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Shot on location in and around St Tropez the film also provided a springboard for the world renowned beach club/restaurant “Club 55” that was founded from a dilapidated beach shack by the parents of current owner, Patrice de Colmont, who provided food for the cast and crew of filmmakers. Rumored to have recently been offered €30m for his iconic beach club M Colmont is understood to have politely turned down the offer as he preferred not to become one of his clients eating the signature dish of “Panier des Crudites” with anchoiade mayonnaise!

The town’s along this stretch of the Cote D’Azur are each rather distinct and have their own style. The beach is never far from people’s minds as they negotiate, sometimes to the frustration of the locals, the summertime traffic of fellow tourists.

Naturally in this style capital it is vital to get your beach or port transport right. For those not seeking to impress in the vast array of American muscle cars that are to be spotted in many locations, my preference is to celebrate the more quirky and classic vehicles.

Aestheticons readers will already know of my passion for the GRP bodied Citroen Mehari – see our previous post here – Citroën Méhari – A reliable French classic that is patriotically supported and really enjoyed in St Tropez and its surrounding villages.

The Mini Moke, which has the look of a vehicle that was designed for the breeze of the Cote D’Azur, is a very popular ride either to the beach or to park up alongside a visiting boat transporting provisions for a day at sea. For the the right clients it is possible to rent one of these wonderful and iconic cars for your stay. See our previous posts here – Mini Moke Goes Electric .

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Closer to the original Mini, I have seen parked in Grimaldi Village, a beach version with wicker seats and no doors, called the “Austin Mini Beach”. It was very beautiful and, I understand, extremely valuable! See our previous post here celebrating the iconic Mini – Mini – the best selling car in Britain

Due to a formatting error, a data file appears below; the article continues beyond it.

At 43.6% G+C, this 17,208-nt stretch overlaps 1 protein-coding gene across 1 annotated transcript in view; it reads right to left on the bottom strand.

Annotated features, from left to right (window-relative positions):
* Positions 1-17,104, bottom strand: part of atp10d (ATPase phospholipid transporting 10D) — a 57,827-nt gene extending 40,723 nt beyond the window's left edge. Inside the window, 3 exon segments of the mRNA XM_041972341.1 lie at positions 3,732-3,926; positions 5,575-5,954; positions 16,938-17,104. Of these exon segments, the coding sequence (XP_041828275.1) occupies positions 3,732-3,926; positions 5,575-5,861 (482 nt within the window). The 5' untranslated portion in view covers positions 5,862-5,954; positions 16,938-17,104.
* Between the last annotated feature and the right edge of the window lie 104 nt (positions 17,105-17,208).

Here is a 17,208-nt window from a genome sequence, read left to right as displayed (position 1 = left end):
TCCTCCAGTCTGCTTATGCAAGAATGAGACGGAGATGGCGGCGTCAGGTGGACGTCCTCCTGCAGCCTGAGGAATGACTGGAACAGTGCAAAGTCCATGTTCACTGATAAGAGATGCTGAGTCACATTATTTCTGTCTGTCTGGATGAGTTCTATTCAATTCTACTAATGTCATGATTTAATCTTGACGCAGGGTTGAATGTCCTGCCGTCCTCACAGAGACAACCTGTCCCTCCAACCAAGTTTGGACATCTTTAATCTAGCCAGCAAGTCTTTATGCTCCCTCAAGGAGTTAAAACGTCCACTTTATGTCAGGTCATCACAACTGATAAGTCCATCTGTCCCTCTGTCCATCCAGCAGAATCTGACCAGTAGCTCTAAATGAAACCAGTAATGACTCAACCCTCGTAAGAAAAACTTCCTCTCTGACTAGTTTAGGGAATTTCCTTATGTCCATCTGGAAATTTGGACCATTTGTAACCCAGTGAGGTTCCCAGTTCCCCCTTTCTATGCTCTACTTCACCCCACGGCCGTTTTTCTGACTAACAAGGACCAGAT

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The third leaf of this Fleur de Lys of wonderful beach and port transport is the Ghia designed Fiat Jolly based on the equally iconic Fiat 500 – see our previous post here – Fiat 500 – 1957-2017

Seemingly one of the most valuable of these iconic beach cars price points of $100,000 have been mentioned for these basket weave seated, frilled canopied expressions of Italian style.

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Greek shipping tycoon Aristotle Onassis is said to have had and loved his Fiat Jolly.

In 2108 this charming little car celebrated its sixtieth anniversary and to coincide the guys at Fiat commissioned Garage Italia to produce a reimagined version of the Jolly, limited to 1958 editions, and called the Fiat Spiaggina.

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Image Credits – used with grateful thanks – Hemmings Car Auctions and Garage Italia/FIAT

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Zodiac Inflatable Boats

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I like boats but I have always thought that a conventional rigid hulled version was somewhat limiting. The practical reality of an inflatable boat means that it can easily be moved from one location to another and stored away from the water when not in use – thus saving a killing on mooring fees.